Businesses will spend more on energy management software during the next three years as they seek to implement new tools and expand existing deployments to improve the efficiency of their IT, according to analyst firm Verdantix.
By submitting your email address, you agree to receive emails regarding relevant topic offers from TechTarget and its partners. You can withdraw your consent at any time. Contact TechTarget at 275 Grove Street, Newton, MA.
The increase in spending comes as energy and sustainability become a critical requirement for enterprises, putting pressure on IT to improve their company's competitiveness and green credentials, as well as satisfying increasing sustainability demands.
In a recent Computacenter survey, more than half of the UK IT decision-makers questioned cited power efficiency as their number one priority in the datacentre for the next three to five years.
“Big investments in better domain-specific energy management functionality for datacentres and real estate portfolios, easier integration with controls and meters, as well as more scalable data architectures have reshaped the market in the past 18 months,” said Janet Lin, senior manager and co-head of the energy practice at Verdantix.
Strategic energy management programmes in development
According to the analyst firm, large businesses such as Google, Ikea and AT&T have launched strategic energy management programmes to better manage growing energy costs, mitigate security of supply risks and benefit from the potential of decentralised renewable power generation.
“These new corporate energy strategies have created increased demand for enterprise-wide energy data aggregation, powerful reporting and analysis tools,’’ said Lin.
The global energy management software market is poised for growth in 2013
Alisdair McDougall, Verdantix
In a 2010 research report, analyst firm Forrester predicted that the enterprise carbon and energy management (ECEM) category could exceed $1bn in annual sales by 2013.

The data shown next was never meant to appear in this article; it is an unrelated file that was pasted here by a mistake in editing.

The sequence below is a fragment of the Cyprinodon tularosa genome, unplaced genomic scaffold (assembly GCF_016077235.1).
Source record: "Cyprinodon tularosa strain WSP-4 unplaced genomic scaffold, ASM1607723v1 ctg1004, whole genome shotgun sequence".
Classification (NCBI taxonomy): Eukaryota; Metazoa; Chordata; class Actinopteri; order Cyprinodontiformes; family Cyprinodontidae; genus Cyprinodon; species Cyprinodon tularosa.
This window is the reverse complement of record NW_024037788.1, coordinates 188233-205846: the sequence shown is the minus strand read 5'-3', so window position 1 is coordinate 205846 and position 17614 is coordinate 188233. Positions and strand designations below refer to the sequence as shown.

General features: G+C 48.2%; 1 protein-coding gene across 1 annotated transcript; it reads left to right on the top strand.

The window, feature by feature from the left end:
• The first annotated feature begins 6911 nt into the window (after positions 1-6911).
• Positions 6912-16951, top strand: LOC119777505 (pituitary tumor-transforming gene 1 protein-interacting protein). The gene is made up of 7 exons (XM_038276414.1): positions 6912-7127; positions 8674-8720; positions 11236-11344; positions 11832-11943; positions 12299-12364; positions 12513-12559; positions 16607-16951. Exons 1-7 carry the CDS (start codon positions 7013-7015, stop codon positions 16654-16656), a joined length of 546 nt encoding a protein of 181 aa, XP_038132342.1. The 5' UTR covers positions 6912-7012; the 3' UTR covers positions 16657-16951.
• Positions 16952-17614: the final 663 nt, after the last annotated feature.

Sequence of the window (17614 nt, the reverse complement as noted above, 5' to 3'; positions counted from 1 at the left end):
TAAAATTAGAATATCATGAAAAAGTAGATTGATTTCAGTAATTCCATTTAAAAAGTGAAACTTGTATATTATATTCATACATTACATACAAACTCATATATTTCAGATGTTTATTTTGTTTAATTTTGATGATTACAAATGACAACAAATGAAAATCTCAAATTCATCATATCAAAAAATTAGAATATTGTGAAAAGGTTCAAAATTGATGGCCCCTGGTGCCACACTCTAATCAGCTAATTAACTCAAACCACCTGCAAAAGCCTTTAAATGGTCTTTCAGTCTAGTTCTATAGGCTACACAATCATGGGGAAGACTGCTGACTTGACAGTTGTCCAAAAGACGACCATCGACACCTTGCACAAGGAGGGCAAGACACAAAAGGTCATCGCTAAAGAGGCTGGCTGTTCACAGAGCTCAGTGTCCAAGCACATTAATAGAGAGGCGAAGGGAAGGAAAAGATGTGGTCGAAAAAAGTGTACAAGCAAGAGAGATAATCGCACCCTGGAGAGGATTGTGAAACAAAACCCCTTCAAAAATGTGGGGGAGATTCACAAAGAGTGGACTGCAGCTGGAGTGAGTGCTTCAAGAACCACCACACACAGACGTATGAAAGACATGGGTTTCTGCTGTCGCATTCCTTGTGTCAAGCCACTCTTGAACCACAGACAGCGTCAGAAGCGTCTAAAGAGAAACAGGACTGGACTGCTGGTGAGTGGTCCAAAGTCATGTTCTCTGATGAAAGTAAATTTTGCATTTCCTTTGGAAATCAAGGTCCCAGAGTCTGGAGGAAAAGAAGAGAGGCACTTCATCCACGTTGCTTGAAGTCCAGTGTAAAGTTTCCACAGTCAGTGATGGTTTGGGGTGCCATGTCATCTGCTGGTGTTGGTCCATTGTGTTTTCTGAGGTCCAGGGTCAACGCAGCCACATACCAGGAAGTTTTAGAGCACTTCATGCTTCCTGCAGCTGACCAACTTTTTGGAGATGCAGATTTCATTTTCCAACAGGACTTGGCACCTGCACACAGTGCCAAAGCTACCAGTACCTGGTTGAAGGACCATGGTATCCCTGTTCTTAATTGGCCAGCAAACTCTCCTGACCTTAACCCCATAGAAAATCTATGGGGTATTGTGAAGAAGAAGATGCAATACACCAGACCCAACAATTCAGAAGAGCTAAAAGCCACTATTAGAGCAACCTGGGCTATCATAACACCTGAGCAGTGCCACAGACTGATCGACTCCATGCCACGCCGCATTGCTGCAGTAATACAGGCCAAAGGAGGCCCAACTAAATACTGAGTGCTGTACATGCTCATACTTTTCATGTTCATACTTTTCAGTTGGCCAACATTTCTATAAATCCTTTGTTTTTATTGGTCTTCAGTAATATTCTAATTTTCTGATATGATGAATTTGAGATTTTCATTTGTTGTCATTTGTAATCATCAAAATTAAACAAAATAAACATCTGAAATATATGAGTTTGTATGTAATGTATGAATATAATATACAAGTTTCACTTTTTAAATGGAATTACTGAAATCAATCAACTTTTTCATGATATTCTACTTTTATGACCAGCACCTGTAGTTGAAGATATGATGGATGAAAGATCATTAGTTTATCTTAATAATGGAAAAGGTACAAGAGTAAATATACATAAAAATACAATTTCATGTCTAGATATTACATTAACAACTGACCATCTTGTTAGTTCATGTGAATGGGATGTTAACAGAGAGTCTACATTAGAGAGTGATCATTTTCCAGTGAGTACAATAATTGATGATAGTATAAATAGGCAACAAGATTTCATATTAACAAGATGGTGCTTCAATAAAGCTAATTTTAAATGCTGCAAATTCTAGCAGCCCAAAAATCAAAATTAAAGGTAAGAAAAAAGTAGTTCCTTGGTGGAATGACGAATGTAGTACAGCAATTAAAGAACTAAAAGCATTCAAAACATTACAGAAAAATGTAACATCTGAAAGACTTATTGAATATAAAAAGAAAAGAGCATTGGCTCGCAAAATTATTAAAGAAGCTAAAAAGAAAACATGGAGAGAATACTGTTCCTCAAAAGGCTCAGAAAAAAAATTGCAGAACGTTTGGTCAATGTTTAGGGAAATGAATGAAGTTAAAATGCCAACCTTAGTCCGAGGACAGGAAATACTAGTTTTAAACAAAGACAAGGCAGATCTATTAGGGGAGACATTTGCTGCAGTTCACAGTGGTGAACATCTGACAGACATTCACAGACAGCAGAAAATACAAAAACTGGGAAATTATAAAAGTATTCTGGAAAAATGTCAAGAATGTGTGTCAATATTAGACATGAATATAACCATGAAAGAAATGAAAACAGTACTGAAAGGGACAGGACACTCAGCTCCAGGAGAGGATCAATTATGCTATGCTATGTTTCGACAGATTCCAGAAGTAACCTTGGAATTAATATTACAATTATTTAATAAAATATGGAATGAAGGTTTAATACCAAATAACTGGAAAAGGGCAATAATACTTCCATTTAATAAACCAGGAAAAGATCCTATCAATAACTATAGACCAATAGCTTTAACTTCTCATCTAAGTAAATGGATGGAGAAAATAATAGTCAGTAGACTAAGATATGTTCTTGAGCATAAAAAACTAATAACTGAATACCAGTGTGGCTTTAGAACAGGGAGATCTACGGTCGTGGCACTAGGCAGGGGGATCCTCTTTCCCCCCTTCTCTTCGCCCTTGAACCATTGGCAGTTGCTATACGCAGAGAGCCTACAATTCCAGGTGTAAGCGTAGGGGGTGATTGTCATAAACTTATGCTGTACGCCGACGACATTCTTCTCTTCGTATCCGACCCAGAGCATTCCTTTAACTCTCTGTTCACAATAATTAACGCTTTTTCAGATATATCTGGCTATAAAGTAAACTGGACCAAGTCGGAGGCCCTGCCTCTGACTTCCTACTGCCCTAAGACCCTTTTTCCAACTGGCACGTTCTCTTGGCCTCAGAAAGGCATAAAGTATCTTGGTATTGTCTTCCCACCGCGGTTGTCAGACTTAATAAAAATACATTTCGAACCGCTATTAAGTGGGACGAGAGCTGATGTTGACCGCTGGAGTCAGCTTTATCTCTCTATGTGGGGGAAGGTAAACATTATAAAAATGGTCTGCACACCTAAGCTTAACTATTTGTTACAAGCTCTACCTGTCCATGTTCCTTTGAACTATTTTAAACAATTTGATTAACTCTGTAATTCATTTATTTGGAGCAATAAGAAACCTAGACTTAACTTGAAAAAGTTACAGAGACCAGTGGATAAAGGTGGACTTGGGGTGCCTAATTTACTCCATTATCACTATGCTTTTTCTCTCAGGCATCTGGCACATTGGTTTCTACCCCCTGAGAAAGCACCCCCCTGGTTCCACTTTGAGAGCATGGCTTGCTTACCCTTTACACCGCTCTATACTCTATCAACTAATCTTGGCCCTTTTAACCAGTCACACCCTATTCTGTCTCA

“The global energy management software market is poised for growth in 2013,” said Alisdair McDougall, Verdantix analyst and author of the report, Green Quadrant Energy Management Software (Global) 2013.
Datacentre managers are already assessing how a new breed of energy management software can help them decide what applications to virtualise or move to the cloud and improve their IT’s energy efficiency.
Enterprise energy management service providers such as JouleX and Power Assure analyse datacentre power consumption and offer recommendations on how to optimise IT assets to reduce datacentre costs.
But customisation will be a key criterion for users when selecting energy management software.
“Successful software suppliers will develop functionality that maps to the specific requirements of energy domains, a strategy pursued by JouleX for datacentres, SAP in manufacturing and Siemens for retail chains,” said McDougall.
“Product strategies offering a standard set of functionality for all industries have universally failed and have resulted in some suppliers exiting the market,” he said.
Download more resources on energy-efficient IT
- Green computing energy efficiency guide
- CW buyers guide to Green IT
- Hardware and software developments that improve energy efficiency
- Using cloud technology to enhance sustainability and reduce consumption
- IT efficiency metrics for the virtual era: Survive, grow and thrive
- Energy efficiency perspectives and action steps
Energy management software comparison
The Verdantix report compared and analysed 14 enterprise-class energy management software applications to help corporate buyers save time, reduce cost and mitigate risk in supplier selection.
Five providers – CA Technologies, CarbonSystems, IBM, Schneider Electric and Verisae – emerged as leaders in the global market for energy management software because of the breadth of energy management functionality they provided, their integration with a wide range of meters and controls, utility bill management, energy credentials, and their collaboration with systems integrators and consultants.
The study was based on the assessment of technologies across 134 energy-efficiency criteria and interviews with customers. The customer panel prioritised functionality for utility bill management, energy monitoring and targeting, energy reporting and certification.